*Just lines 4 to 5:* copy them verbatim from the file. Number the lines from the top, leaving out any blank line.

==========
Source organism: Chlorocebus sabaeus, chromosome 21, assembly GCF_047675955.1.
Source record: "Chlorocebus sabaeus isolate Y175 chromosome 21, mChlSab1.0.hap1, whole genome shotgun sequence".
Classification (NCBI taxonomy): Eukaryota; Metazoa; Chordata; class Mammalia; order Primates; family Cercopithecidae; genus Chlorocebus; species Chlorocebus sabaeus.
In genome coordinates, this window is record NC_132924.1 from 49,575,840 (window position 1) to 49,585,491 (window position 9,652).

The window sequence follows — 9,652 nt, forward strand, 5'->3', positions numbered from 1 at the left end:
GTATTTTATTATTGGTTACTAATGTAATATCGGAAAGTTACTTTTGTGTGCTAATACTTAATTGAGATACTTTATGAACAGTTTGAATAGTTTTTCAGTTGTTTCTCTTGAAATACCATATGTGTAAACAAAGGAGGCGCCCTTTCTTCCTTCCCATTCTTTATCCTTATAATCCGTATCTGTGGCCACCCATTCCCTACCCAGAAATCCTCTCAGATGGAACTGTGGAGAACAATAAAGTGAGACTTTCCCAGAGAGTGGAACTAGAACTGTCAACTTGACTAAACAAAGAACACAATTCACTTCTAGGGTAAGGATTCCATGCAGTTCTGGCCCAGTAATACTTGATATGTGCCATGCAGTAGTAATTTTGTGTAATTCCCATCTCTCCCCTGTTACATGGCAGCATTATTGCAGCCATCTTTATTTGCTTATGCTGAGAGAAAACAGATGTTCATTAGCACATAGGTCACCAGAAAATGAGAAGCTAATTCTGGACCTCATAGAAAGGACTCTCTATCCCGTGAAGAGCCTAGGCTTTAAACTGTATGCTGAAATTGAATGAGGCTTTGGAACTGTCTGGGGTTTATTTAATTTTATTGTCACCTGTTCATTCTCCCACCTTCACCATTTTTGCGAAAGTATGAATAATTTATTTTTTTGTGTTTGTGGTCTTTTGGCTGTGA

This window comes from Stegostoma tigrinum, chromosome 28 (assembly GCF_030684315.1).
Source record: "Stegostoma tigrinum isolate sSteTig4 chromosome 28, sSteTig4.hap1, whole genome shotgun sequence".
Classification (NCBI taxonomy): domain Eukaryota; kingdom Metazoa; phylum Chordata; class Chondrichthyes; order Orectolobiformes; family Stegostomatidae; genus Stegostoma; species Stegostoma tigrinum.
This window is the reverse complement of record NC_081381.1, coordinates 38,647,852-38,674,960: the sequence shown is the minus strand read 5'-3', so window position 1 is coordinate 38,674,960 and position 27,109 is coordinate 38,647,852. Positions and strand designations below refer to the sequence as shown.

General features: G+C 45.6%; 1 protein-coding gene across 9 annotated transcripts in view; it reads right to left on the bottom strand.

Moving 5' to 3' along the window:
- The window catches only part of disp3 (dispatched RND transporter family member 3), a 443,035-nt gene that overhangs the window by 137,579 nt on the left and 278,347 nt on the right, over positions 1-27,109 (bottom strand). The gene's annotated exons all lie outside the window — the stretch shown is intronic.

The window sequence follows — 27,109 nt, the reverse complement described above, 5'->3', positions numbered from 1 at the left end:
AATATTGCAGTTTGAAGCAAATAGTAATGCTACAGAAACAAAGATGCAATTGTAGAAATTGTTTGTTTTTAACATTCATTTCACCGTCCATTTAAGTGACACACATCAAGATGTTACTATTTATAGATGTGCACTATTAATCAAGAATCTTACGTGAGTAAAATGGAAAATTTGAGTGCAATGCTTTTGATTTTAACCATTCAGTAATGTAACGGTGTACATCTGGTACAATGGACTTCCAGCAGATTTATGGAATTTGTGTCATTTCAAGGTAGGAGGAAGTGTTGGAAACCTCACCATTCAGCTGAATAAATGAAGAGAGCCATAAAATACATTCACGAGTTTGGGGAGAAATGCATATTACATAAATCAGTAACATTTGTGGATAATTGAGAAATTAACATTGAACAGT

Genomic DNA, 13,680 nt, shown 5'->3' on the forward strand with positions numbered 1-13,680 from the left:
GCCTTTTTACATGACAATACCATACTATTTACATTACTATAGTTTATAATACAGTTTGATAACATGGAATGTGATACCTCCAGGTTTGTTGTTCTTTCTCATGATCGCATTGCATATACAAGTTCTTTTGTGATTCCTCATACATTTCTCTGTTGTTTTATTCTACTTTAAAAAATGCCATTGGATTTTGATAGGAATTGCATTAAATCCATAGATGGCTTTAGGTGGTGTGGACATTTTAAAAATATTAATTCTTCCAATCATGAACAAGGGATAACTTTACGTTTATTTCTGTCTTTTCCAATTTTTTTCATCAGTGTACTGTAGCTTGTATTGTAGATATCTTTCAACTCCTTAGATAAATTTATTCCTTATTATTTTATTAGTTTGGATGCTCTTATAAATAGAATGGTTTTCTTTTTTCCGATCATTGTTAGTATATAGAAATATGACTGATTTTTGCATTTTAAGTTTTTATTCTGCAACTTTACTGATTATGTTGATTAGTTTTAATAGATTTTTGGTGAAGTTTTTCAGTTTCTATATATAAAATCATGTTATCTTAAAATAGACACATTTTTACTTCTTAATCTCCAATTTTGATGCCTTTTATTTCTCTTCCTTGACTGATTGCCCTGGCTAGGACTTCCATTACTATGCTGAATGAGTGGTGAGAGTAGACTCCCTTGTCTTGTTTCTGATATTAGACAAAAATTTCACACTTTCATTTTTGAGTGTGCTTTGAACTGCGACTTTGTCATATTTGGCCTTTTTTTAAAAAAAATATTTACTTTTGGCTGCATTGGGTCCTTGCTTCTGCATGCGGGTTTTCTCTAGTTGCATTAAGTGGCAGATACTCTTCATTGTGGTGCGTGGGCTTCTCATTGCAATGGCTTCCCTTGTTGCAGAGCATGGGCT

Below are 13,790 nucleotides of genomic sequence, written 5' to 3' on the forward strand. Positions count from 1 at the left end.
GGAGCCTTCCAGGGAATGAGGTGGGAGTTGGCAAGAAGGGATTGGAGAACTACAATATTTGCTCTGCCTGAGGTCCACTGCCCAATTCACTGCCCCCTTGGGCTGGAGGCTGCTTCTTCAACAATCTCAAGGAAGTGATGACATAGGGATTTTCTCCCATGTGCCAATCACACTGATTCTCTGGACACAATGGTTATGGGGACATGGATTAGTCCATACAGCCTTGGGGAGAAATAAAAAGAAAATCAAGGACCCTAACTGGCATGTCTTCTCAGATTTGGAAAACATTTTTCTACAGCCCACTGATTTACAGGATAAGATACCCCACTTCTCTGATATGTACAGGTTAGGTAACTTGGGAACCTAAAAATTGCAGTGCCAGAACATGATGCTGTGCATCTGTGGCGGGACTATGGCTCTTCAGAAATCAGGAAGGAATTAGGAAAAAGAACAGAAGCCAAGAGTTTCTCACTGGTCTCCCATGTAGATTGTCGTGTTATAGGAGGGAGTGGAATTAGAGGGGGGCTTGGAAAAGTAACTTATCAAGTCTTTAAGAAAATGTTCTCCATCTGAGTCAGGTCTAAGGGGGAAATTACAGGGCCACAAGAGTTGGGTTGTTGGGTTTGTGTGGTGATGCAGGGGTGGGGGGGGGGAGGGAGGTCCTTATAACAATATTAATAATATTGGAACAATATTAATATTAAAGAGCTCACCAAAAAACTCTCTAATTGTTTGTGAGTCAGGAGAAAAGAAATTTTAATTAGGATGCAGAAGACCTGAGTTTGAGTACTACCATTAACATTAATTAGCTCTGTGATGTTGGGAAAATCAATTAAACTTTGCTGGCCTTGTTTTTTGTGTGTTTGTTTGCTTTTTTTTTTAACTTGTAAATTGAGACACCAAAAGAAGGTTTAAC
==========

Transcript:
In genome coordinates, this window is record NC_132924.1 from 49,575,840 (window position 1) to 49,585,491 (window position 9,652).

The window sequence follows — 9,652 nt, forward strand, 5'->3', positions numbered from 1 at the left end: